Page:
Two Witches


Reviewed by: Jennie Kermode

Two Witches
"The first half is familiar in its outlines, following an established pattern which, in its own way, reassures. The second is anarchic, meandering, suggesting the expression of a very different set of instincts."

There may be two witches in this film, but there are more than two conceptions of what it means to be a witch. Melissa (Dina Silver) is a follower of present day witchy ideas in the Wiccan mould, using scented candles and Ouija boards to try to bring comfort to people who are struggling in life. Rachel (Kristina Klebe) makes the case for witches as a creation of patriarchal society, of the monstering of older women who dare to assert their desires. Relatively little attention is made to religious traditions recast as witchery as Christianity came to dominate Europe, but a key moment involving a crucifix speaks to director Pierre Tsigaridis’ awareness of that conflict. He isn’t interested in the rights and wrongs of the matter, but in the emotion at its core: the intense fear of otherness which witches invoked then and still, sometimes invoke today. The concept of the witch as monstrous, unknowable, wholly malicious. This he establishes in the prologue, and, using visions and nightmares and flashbacks, he never allows the rest of the film to drift too far away from it.

We never see Melissa and Rachel together. They inhabit different stories which only briefly intersect, creating a possibility of closure which does not come. The film is bifurcated, first following a pregnant woman who has been marked by a witch, then following another witch – a descendant of the first – on her own journey. Tsigaridis takes advantage of this structure to play around with narrative form. The first half is familiar in its outlines, following an established pattern which, in its own way, reassures. The second is anarchic, meandering, suggesting the expression of a very different set of instincts.

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The pregnant woman is Sarah (Belle Adams, a standout among the actors), who, after an uncomfortable incident with an old woman in a restaurant, begins to experience frightening hallucinations and exhibit strange behaviours. Her worried partner Simon (Ian Michaels) decides that she needs a break, so they go to stay with Melissa and her partner Dustin (Tim Fox), but there’s no getting away from what Sarah has brought with her. The men act out and trying to make a joke of her distress. One wonders why either of the women are with them – perhaps, on Sarah’s part, it speaks to an older insecurity, a need to have somebody around whom she believes can protect her. Pretty soon, though, the tables will be turned. Fox gets the plum role, transformed by the experience.

Rachel is a secondary character in her own story. We first see her when she comes crashing into the bedroom of her flatmate Masha (Rebekah Kennedy), immediately leaping to the wrong conclusion about the man she finds there, thinking that she’s saving Masha from rape. In fact, the situation is reversed, Masha having just tried to strangle the man and sexually assaulted him for her own pleasure, but he has sense enough to put escape before argument. The emotional investment which Rachel has thus made in Masha, and her unarticulated sense that Masha owes her something, are factors which her flatmate will then ruthlessly exploit.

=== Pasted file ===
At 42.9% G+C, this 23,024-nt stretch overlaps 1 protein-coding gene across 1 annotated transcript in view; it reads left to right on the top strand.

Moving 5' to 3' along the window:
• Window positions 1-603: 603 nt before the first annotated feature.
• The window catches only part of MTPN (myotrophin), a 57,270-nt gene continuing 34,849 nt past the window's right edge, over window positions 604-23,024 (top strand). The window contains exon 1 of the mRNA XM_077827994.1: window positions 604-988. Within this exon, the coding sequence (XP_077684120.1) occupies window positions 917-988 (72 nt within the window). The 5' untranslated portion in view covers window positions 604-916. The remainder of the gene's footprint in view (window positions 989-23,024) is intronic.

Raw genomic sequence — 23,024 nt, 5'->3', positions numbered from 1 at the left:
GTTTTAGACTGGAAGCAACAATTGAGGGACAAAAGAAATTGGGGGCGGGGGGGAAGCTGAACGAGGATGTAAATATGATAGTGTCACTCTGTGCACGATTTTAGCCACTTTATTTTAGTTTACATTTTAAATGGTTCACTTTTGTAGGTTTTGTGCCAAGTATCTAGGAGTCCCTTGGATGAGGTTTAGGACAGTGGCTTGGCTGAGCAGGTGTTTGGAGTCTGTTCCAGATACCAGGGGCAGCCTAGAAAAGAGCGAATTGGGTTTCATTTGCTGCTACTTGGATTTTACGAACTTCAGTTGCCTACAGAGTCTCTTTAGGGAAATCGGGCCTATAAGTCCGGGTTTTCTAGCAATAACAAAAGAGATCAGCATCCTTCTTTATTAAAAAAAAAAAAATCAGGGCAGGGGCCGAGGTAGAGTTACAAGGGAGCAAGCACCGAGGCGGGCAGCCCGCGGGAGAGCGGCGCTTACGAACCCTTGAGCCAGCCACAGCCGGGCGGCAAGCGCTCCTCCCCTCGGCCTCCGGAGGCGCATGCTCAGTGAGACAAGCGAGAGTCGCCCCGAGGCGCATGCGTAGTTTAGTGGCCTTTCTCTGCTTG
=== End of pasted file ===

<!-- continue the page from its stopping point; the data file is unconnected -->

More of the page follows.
This part of the film makes more difficult viewing, if only because Masha is so obnoxious that nobody would want to be in a room with her for more than ten minutes. Sure, she’s pretty, but Kennedy captures that odd way of looking, that heightened energy and those small, obsessive movements which signal potentially dangerous psychosis. Everybody she encounters tries to get rid of her. There is no implication that we should pity her for this. She clearly delights in others’ discomfort and, it soon emerges, in much worse things.

Across the film as a whole, a generous measure of gore is sure to please a certain type of horror fan. Tsigaridis does not do subtlety, but neither, in this context, does he need to. He is, after all, making viewers uncomfortable for a reason. There is some humour at the expense of characters who try to cling to propriety, and more elicited by Masha’s sometimes absurd behaviours, but the film never strays far from its essential darkness. Connections are carefully woven between mundane exploitative behaviours and supernatural predation. Civilisation is exposed as precarious. It is difficult to imagine individuals like Masha getting away with what they do for long, but the chances are that you have met them, and it’s from those moments of recognition that Tsigaridis most successfully mines fear.

Reviewed on: 07 Oct 2022
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A matriarchal witch passes on her sinister inheritance to her grand-daughter, triggering horrific curses.
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Director: Pierre Tsigaridis

Writer: Kristina Klebe, Maxime Rancon, Pierre Tsigaridis

Starring: Rebekah Kennedy, Danielle Kennedy, Ian Michaels, Clint Hummel Dina Silva, Belle Adams

Year: 2021

Runtime: 95 minutes

BBFC: 18 - Age Restricted

Country: US

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